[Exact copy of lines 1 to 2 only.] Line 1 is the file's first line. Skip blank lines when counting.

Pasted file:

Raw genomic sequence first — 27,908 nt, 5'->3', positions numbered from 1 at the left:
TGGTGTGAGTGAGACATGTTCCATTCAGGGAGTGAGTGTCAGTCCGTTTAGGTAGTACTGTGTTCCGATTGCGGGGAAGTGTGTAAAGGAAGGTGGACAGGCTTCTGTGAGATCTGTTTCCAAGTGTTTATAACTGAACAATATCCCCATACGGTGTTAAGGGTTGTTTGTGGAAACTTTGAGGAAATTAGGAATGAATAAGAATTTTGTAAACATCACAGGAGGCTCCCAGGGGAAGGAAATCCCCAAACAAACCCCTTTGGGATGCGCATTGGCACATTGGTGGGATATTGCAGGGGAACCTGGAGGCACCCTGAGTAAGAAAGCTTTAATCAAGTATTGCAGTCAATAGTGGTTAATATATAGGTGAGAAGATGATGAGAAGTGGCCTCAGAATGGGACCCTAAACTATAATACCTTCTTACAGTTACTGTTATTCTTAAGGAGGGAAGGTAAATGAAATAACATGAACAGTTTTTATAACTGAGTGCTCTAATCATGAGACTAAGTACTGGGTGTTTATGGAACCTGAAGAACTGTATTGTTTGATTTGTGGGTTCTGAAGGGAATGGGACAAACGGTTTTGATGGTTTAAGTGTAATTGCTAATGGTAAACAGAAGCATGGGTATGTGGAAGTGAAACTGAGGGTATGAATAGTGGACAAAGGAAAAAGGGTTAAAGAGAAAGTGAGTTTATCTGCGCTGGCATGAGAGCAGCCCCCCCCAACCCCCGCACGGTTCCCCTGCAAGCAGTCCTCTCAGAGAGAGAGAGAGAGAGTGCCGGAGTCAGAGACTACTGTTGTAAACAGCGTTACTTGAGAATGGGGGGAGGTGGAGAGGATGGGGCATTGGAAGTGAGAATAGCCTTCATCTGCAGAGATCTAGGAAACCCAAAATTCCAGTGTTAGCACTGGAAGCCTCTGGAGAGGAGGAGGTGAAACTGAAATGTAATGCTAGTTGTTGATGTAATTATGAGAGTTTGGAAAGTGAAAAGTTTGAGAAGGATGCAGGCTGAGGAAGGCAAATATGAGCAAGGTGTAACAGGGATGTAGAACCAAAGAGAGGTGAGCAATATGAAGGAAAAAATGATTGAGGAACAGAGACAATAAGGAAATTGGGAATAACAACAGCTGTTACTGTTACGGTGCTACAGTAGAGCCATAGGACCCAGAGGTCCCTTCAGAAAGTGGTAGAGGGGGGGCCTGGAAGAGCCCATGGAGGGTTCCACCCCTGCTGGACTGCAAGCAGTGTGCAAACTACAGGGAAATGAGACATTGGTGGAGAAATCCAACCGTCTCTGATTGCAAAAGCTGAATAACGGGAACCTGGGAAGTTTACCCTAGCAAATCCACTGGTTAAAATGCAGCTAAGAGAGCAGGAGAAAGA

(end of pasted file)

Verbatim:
Raw genomic sequence first — 27,908 nt, 5'->3', positions numbered from 1 at the left:
TGGTGTGAGTGAGACATGTTCCATTCAGGGAGTGAGTGTCAGTCCGTTTAGGTAGTACTGTGTTCCGATTGCGGGGAAGTGTGTAAAGGAAGGTGGACAGGCTTCTGTGAGATCTGTTTCCAAGTGTTTATAACTGAACAATATCCCCATACGGTGTTAAGGGTTGTTTGTGGAAACTTTGAGGAAATTAGGAATGAATAAGAATTTTGTAAACATCACAGGAGGCTCCCAGGGGAAGGAAATCCCCAAACAAACCCCTTTGGGATGCGCATTGGCACATTGGTGGGATATTGCAGGGGAACCTGGAGGCACCCTGAGTAAGAAAGCTTTAATCAAGTATTGCAGTCAATAGTGGTTAATATATAGGTGAGAAGATGATGAGAAGTGGCCTCAGAATGGGACCCTAAACTATAATACCTTCTTACAGTTACTGTTATTCTTAAGGAGGGAAGGTAAATGAAATAACATGAACAGTTTTTATAACTGAGTGCTCTAATCATGAGACTAAGTACTGGGTGTTTATGGAACCTGAAGAACTGTATTGTTTGATTTGTGGGTTCTGAAGGGAATGGGACAAACGGTTTTGATGGTTTAAGTGTAATTGCTAATGGTAAACAGAAGCATGGGTATGTGGAAGTGAAACTGAGGGTATGAATAGTGGACAAAGGAAAAAGGGTTAAAGAGAAAGTGAGTTTATCTGCGCTGGCATGAGAGCAGCCCCCCCCAACCCCCGCACGGTTCCCCTGCAAGCAGTCCTCTCAGAGAGAGAGAGAGAGAGTGCCGGAGTCAGAGACTACTGTTGTAAACAGCGTTACTTGAGAATGGGGGGAGGTGGAGAGGATGGGGCATTGGAAGTGAGAATAGCCTTCATCTGCAGAGATCTAGGAAACCCAAAATTCCAGTGTTAGCACTGGAAGCCTCTGGAGAGGAGGAGGTGAAACTGAAATGTAATGCTAGTTGTTGATGTAATTATGAGAGTTTGGAAAGTGAAAAGTTTGAGAAGGATGCAGGCTGAGGAAGGCAAATATGAGCAAGGTGTAACAGGGATGTAGAACCAAAGAGAGGTGAGCAATATGAAGGAAAAAATGATTGAGGAACAGAGACAATAAGGAAATTGGGAATAACAACAGCTGTTACTGTTACGGTGCTACAGTAGAGCCATAGGACCCAGAGGTCCCTTCAGAAAGTGGTAGAGGGGGGGCCTGGAAGAGCCCATGGAGGGTTCCACCCCTGCTGGACTGCAAGCAGTGTGCAAACTACAGGGAAATGAGACATTGGTGGAGAAATCCAACCGTCTCTGATTGCAAAAGCTGAATAACGGGAACCTGGGAAGTTTACCCTAGCAAATCCACTGGTTAAAATGCAGCTAAGAGAGCAGGAGAAAGA